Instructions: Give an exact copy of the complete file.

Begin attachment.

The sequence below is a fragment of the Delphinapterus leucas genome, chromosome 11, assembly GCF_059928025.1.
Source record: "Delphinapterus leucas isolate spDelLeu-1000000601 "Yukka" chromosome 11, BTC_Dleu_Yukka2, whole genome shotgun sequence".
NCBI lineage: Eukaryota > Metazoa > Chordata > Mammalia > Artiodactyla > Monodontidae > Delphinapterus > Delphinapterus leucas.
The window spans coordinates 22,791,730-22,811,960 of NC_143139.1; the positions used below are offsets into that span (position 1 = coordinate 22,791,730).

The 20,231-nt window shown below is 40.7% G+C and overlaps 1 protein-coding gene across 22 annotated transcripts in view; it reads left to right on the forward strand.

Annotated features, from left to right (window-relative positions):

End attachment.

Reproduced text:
The sequence below is a fragment of the Delphinapterus leucas genome, chromosome 11, assembly GCF_059928025.1.
Source record: "Delphinapterus leucas isolate spDelLeu-1000000601 "Yukka" chromosome 11, BTC_Dleu_Yukka2, whole genome shotgun sequence".
NCBI lineage: Eukaryota > Metazoa > Chordata > Mammalia > Artiodactyla > Monodontidae > Delphinapterus > Delphinapterus leucas.
The window spans coordinates 22,791,730-22,811,960 of NC_143139.1; the positions used below are offsets into that span (position 1 = coordinate 22,791,730).

The 20,231-nt window shown below is 40.7% G+C and overlaps 1 protein-coding gene across 22 annotated transcripts in view; it reads left to right on the forward strand.

Annotated features, from left to right (window-relative positions):